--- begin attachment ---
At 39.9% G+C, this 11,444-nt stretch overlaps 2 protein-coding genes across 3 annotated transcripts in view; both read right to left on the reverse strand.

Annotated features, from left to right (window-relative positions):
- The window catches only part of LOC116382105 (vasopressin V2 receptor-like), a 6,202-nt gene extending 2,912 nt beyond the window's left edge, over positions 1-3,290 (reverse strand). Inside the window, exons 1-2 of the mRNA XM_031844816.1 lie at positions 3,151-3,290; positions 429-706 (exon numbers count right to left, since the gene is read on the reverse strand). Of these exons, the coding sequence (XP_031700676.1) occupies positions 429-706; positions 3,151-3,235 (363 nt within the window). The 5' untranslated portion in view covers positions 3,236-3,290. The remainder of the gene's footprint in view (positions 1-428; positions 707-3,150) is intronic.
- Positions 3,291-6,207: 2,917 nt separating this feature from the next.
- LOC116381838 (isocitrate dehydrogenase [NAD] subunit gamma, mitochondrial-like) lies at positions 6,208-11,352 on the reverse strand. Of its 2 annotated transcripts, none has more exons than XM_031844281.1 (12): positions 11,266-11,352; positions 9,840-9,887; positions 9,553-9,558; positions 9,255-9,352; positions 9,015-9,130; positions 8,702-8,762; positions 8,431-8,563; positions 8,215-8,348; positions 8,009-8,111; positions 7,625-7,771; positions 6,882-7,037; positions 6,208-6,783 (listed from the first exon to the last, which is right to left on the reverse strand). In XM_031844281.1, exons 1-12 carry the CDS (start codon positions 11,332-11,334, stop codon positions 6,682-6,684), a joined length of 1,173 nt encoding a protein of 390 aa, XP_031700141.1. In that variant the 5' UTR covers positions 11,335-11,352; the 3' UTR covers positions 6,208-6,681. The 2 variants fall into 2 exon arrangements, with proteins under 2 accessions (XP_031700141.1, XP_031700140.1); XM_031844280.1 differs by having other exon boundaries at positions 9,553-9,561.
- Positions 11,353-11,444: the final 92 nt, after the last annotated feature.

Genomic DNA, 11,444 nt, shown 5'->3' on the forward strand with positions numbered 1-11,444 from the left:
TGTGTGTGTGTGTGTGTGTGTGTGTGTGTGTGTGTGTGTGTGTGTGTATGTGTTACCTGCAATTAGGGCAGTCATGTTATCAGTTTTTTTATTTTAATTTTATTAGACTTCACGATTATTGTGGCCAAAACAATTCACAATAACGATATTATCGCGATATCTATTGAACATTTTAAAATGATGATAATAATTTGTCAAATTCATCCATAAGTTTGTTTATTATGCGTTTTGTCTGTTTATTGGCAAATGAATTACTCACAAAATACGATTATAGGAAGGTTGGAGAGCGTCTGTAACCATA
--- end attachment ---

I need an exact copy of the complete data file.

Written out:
At 39.9% G+C, this 11,444-nt stretch overlaps 2 protein-coding genes across 3 annotated transcripts in view; both read right to left on the reverse strand.

Annotated features, from left to right (window-relative positions):
- The window catches only part of LOC116382105 (vasopressin V2 receptor-like), a 6,202-nt gene extending 2,912 nt beyond the window's left edge, over positions 1-3,290 (reverse strand). Inside the window, exons 1-2 of the mRNA XM_031844816.1 lie at positions 3,151-3,290; positions 429-706 (exon numbers count right to left, since the gene is read on the reverse strand). Of these exons, the coding sequence (XP_031700676.1) occupies positions 429-706; positions 3,151-3,235 (363 nt within the window). The 5' untranslated portion in view covers positions 3,236-3,290. The remainder of the gene's footprint in view (positions 1-428; positions 707-3,150) is intronic.
- Positions 3,291-6,207: 2,917 nt separating this feature from the next.
- LOC116381838 (isocitrate dehydrogenase [NAD] subunit gamma, mitochondrial-like) lies at positions 6,208-11,352 on the reverse strand. Of its 2 annotated transcripts, none has more exons than XM_031844281.1 (12): positions 11,266-11,352; positions 9,840-9,887; positions 9,553-9,558; positions 9,255-9,352; positions 9,015-9,130; positions 8,702-8,762; positions 8,431-8,563; positions 8,215-8,348; positions 8,009-8,111; positions 7,625-7,771; positions 6,882-7,037; positions 6,208-6,783 (listed from the first exon to the last, which is right to left on the reverse strand). In XM_031844281.1, exons 1-12 carry the CDS (start codon positions 11,332-11,334, stop codon positions 6,682-6,684), a joined length of 1,173 nt encoding a protein of 390 aa, XP_031700141.1. In that variant the 5' UTR covers positions 11,335-11,352; the 3' UTR covers positions 6,208-6,681. The 2 variants fall into 2 exon arrangements, with proteins under 2 accessions (XP_031700141.1, XP_031700140.1); XM_031844280.1 differs by having other exon boundaries at positions 9,553-9,561.
- Positions 11,353-11,444: the final 92 nt, after the last annotated feature.

Genomic DNA, 11,444 nt, shown 5'->3' on the forward strand with positions numbered 1-11,444 from the left:
TGTGTGTGTGTGTGTGTGTGTGTGTGTGTGTGTGTGTGTGTGTGTGTATGTGTTACCTGCAATTAGGGCAGTCATGTTATCAGTTTTTTTATTTTAATTTTATTAGACTTCACGATTATTGTGGCCAAAACAATTCACAATAACGATATTATCGCGATATCTATTGAACATTTTAAAATGATGATAATAATTTGTCAAATTCATCCATAAGTTTGTTTATTATGCGTTTTGTCTGTTTATTGGCAAATGAATTACTCACAAAATACGATTATAGGAAGGTTGGAGAGCGTCTGTAACCATA